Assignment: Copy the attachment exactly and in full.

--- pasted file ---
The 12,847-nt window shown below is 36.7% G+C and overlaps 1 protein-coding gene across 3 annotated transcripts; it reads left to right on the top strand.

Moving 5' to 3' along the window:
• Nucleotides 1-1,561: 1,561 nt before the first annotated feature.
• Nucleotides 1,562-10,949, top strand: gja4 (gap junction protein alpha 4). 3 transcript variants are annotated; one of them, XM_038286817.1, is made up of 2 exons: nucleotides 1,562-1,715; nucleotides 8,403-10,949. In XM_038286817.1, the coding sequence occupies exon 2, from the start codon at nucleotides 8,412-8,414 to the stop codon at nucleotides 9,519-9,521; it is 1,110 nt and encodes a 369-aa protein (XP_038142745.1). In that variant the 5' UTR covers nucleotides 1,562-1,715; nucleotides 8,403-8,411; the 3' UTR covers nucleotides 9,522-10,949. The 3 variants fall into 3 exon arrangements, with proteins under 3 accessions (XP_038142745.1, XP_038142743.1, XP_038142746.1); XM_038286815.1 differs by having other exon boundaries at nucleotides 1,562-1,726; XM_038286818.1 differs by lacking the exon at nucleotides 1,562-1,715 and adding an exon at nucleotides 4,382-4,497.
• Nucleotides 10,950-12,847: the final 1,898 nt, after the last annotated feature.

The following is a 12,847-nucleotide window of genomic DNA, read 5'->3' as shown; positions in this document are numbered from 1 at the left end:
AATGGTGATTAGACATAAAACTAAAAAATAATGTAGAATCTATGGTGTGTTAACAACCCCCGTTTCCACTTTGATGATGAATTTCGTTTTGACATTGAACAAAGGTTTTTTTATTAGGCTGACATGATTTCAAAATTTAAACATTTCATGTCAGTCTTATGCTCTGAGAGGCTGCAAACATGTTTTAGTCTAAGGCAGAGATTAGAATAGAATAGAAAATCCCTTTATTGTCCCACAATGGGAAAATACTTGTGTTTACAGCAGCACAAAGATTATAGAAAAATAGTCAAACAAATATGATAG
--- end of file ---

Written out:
The 12,847-nt window shown below is 36.7% G+C and overlaps 1 protein-coding gene across 3 annotated transcripts; it reads left to right on the top strand.

Moving 5' to 3' along the window:
• Nucleotides 1-1,561: 1,561 nt before the first annotated feature.
• Nucleotides 1,562-10,949, top strand: gja4 (gap junction protein alpha 4). 3 transcript variants are annotated; one of them, XM_038286817.1, is made up of 2 exons: nucleotides 1,562-1,715; nucleotides 8,403-10,949. In XM_038286817.1, the coding sequence occupies exon 2, from the start codon at nucleotides 8,412-8,414 to the stop codon at nucleotides 9,519-9,521; it is 1,110 nt and encodes a 369-aa protein (XP_038142745.1). In that variant the 5' UTR covers nucleotides 1,562-1,715; nucleotides 8,403-8,411; the 3' UTR covers nucleotides 9,522-10,949. The 3 variants fall into 3 exon arrangements, with proteins under 3 accessions (XP_038142745.1, XP_038142743.1, XP_038142746.1); XM_038286815.1 differs by having other exon boundaries at nucleotides 1,562-1,726; XM_038286818.1 differs by lacking the exon at nucleotides 1,562-1,715 and adding an exon at nucleotides 4,382-4,497.
• Nucleotides 10,950-12,847: the final 1,898 nt, after the last annotated feature.

The following is a 12,847-nucleotide window of genomic DNA, read 5'->3' as shown; positions in this document are numbered from 1 at the left end:
AATGGTGATTAGACATAAAACTAAAAAATAATGTAGAATCTATGGTGTGTTAACAACCCCCGTTTCCACTTTGATGATGAATTTCGTTTTGACATTGAACAAAGGTTTTTTTATTAGGCTGACATGATTTCAAAATTTAAACATTTCATGTCAGTCTTATGCTCTGAGAGGCTGCAAACATGTTTTAGTCTAAGGCAGAGATTAGAATAGAATAGAAAATCCCTTTATTGTCCCACAATGGGAAAATACTTGTGTTTACAGCAGCACAAAGATTATAGAAAAATAGTCAAACAAATATGATAG